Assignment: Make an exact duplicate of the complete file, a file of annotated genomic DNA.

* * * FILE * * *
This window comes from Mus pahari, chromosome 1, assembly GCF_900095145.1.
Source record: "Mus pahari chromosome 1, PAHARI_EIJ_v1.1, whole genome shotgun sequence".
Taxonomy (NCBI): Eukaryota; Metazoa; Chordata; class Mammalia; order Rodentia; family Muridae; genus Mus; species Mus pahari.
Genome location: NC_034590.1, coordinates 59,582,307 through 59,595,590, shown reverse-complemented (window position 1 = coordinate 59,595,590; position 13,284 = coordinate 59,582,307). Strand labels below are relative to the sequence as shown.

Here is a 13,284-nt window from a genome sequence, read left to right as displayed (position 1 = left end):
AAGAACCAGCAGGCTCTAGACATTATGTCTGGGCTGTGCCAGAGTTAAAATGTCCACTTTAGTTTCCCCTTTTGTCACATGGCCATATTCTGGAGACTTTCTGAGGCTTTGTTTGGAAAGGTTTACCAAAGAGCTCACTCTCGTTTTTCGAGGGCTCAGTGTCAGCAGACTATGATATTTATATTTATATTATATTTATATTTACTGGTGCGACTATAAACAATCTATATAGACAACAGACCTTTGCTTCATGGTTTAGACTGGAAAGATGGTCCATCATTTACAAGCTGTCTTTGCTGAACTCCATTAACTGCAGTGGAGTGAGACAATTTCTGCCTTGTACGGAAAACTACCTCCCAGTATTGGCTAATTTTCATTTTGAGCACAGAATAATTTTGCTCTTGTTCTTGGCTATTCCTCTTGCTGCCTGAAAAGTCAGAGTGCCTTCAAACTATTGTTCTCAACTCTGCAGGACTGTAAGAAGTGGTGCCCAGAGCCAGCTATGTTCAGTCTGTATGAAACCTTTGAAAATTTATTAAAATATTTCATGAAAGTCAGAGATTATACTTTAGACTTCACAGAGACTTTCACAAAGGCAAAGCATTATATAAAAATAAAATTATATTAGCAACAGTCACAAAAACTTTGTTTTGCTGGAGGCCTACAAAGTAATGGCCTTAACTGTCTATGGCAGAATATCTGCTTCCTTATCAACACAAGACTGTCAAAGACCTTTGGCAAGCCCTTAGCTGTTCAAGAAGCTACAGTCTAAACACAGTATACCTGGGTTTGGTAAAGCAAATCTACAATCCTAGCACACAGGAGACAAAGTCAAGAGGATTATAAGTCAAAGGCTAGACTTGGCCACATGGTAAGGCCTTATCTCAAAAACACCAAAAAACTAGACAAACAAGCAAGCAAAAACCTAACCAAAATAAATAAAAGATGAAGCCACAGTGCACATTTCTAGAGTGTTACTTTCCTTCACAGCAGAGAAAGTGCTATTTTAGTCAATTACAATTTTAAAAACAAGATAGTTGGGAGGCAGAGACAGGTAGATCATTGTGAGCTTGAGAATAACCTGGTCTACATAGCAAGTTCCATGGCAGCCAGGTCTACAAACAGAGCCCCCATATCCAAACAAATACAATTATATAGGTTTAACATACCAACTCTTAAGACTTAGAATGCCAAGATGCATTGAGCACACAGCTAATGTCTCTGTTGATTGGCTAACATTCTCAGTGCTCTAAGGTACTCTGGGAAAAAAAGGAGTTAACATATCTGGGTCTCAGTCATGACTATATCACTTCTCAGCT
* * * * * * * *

This window comes from Mus pahari, chromosome 1, assembly GCF_900095145.1.
Source record: "Mus pahari chromosome 1, PAHARI_EIJ_v1.1, whole genome shotgun sequence".
Taxonomy (NCBI): Eukaryota; Metazoa; Chordata; class Mammalia; order Rodentia; family Muridae; genus Mus; species Mus pahari.
Genome location: NC_034590.1, coordinates 59,582,307 through 59,595,590, shown reverse-complemented (window position 1 = coordinate 59,595,590; position 13,284 = coordinate 59,582,307). Strand labels below are relative to the sequence as shown.

Here is a 13,284-nt window from a genome sequence, read left to right as displayed (position 1 = left end):
AAGAACCAGCAGGCTCTAGACATTATGTCTGGGCTGTGCCAGAGTTAAAATGTCCACTTTAGTTTCCCCTTTTGTCACATGGCCATATTCTGGAGACTTTCTGAGGCTTTGTTTGGAAAGGTTTACCAAAGAGCTCACTCTCGTTTTTCGAGGGCTCAGTGTCAGCAGACTATGATATTTATATTTATATTATATTTATATTTACTGGTGCGACTATAAACAATCTATATAGACAACAGACCTTTGCTTCATGGTTTAGACTGGAAAGATGGTCCATCATTTACAAGCTGTCTTTGCTGAACTCCATTAACTGCAGTGGAGTGAGACAATTTCTGCCTTGTACGGAAAACTACCTCCCAGTATTGGCTAATTTTCATTTTGAGCACAGAATAATTTTGCTCTTGTTCTTGGCTATTCCTCTTGCTGCCTGAAAAGTCAGAGTGCCTTCAAACTATTGTTCTCAACTCTGCAGGACTGTAAGAAGTGGTGCCCAGAGCCAGCTATGTTCAGTCTGTATGAAACCTTTGAAAATTTATTAAAATATTTCATGAAAGTCAGAGATTATACTTTAGACTTCACAGAGACTTTCACAAAGGCAAAGCATTATATAAAAATAAAATTATATTAGCAACAGTCACAAAAACTTTGTTTTGCTGGAGGCCTACAAAGTAATGGCCTTAACTGTCTATGGCAGAATATCTGCTTCCTTATCAACACAAGACTGTCAAAGACCTTTGGCAAGCCCTTAGCTGTTCAAGAAGCTACAGTCTAAACACAGTATACCTGGGTTTGGTAAAGCAAATCTACAATCCTAGCACACAGGAGACAAAGTCAAGAGGATTATAAGTCAAAGGCTAGACTTGGCCACATGGTAAGGCCTTATCTCAAAAACACCAAAAAACTAGACAAACAAGCAAGCAAAAACCTAACCAAAATAAATAAAAGATGAAGCCACAGTGCACATTTCTAGAGTGTTACTTTCCTTCACAGCAGAGAAAGTGCTATTTTAGTCAATTACAATTTTAAAAACAAGATAGTTGGGAGGCAGAGACAGGTAGATCATTGTGAGCTTGAGAATAACCTGGTCTACATAGCAAGTTCCATGGCAGCCAGGTCTACAAACAGAGCCCCCATATCCAAACAAATACAATTATATAGGTTTAACATACCAACTCTTAAGACTTAGAATGCCAAGATGCATTGAGCACACAGCTAATGTCTCTGTTGATTGGCTAACATTCTCAGTGCTCTAAGGTACTCTGGGAAAAAAAGGAGTTAACATATCTGGGTCTCAGTCATGACTATATCACTTCTCAGCT